Islaen snapped off another shot. They were fortunate none of the spacers had taken to the upper windows and roofs. They would both have been felled already had that been the case. Their enemies would have realized it as well, but access to the warehouses was not easily gained.
That was but a token nod by fate, irrelevant save it would allow them to take a few more of their opponents with them. The attack could not have occurred at a worse location. Its outcome was inevitable and would not be postponed much longer.
A cry of mingled grief and anger broke from her as she saw Karmikel crumple. He rolled toward the wall opposite her but did not move when he struck against it.
Connor had blocked her receptors at the fight’s start, knowing that the raw hate and lust for death pouring from their opponents would interfere with her reactions in the battle. She was thus spared the actual experience of her comrade’s death, but the sense of irreparable loss burning inside her could have been no sharper had she felt his fine mind vanish from the existence they knew.
Her bolt raced back along the path of that which had felled Jake Karmikel, and she saw it find its target with fatal effect.
The woman felt no satisfaction. Soon, her body would be lying beside her friend’s.
Her head jerked toward the place from which they had come. No blaster strike elicited that kind of agony!
A wall, no, a cone, of flame was boiling down the street, white fire of such intensity that it was incinerating anything coming too close to its fury. Her eyes could not bear the sight of it for more than the fraction of a second necessary to feed that much information to her mind.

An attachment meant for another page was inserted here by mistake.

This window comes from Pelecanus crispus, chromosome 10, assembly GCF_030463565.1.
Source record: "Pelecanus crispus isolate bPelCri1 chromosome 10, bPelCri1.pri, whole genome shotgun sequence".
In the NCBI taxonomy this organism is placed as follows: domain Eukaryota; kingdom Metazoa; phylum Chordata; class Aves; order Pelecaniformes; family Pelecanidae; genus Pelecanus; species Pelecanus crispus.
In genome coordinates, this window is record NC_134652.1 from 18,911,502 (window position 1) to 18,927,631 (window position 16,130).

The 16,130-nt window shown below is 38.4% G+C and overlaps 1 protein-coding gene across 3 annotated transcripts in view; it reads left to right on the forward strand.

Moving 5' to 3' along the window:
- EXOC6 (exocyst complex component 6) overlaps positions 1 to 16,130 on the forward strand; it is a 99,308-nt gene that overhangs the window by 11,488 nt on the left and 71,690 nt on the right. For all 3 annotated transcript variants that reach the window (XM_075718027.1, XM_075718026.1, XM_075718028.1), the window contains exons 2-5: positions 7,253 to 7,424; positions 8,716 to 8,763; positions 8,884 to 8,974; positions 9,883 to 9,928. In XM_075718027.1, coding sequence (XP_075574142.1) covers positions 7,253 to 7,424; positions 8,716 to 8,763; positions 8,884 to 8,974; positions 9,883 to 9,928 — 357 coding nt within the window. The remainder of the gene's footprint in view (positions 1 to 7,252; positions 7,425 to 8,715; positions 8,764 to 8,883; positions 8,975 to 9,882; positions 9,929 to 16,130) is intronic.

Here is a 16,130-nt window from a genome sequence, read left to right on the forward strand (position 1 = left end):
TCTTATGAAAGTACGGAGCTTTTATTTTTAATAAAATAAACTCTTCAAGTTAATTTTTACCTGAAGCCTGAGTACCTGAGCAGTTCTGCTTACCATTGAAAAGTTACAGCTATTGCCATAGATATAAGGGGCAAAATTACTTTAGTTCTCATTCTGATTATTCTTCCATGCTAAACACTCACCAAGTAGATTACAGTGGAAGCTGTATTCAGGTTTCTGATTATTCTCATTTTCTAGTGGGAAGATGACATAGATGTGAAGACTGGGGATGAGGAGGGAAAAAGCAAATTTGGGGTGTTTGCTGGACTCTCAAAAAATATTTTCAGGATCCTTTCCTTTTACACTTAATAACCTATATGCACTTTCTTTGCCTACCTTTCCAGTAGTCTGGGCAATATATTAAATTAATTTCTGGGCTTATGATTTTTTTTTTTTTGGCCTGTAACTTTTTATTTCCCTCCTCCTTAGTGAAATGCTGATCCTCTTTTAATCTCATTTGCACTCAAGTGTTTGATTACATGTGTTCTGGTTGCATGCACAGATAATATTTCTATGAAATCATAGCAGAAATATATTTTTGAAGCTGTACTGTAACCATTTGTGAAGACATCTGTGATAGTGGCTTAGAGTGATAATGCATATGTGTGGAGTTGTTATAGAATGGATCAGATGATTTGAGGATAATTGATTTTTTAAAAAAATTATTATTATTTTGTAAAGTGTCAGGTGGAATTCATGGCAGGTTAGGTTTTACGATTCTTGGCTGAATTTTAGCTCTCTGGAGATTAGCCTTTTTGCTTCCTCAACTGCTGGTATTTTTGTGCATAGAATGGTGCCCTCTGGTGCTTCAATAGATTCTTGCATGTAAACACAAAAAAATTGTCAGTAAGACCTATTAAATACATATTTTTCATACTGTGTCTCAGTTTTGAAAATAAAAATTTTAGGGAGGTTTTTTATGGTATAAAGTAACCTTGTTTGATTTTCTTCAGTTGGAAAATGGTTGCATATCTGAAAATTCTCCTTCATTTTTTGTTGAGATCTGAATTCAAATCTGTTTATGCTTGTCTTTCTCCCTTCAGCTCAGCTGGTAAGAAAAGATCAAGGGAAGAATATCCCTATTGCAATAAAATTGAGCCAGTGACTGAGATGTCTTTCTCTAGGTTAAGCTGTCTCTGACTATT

Islaen cast herself back, throwing herself against the building nearest her. The searing doom did not fill all the space between the structures flanking it. A pathetically narrow lane remained free on either side. Perhaps she could survive the heat of its passing, escape with relatively light injury.
She gave no thought to her enemies. A blaster brought an easy death. This...
There was nothing to fear from the renegade spacers. Like the Commando-Colonel, they were either cowering against the unyielding stone or had fled up one of the cross streets, those near enough to escape that way. A couple, finding themselves in a doorway, tried to force their way inside, but abandoned the effort and flattened themselves against it. The time left to them was too short; they would not have been able to manipulate the latch even had it been unsealed.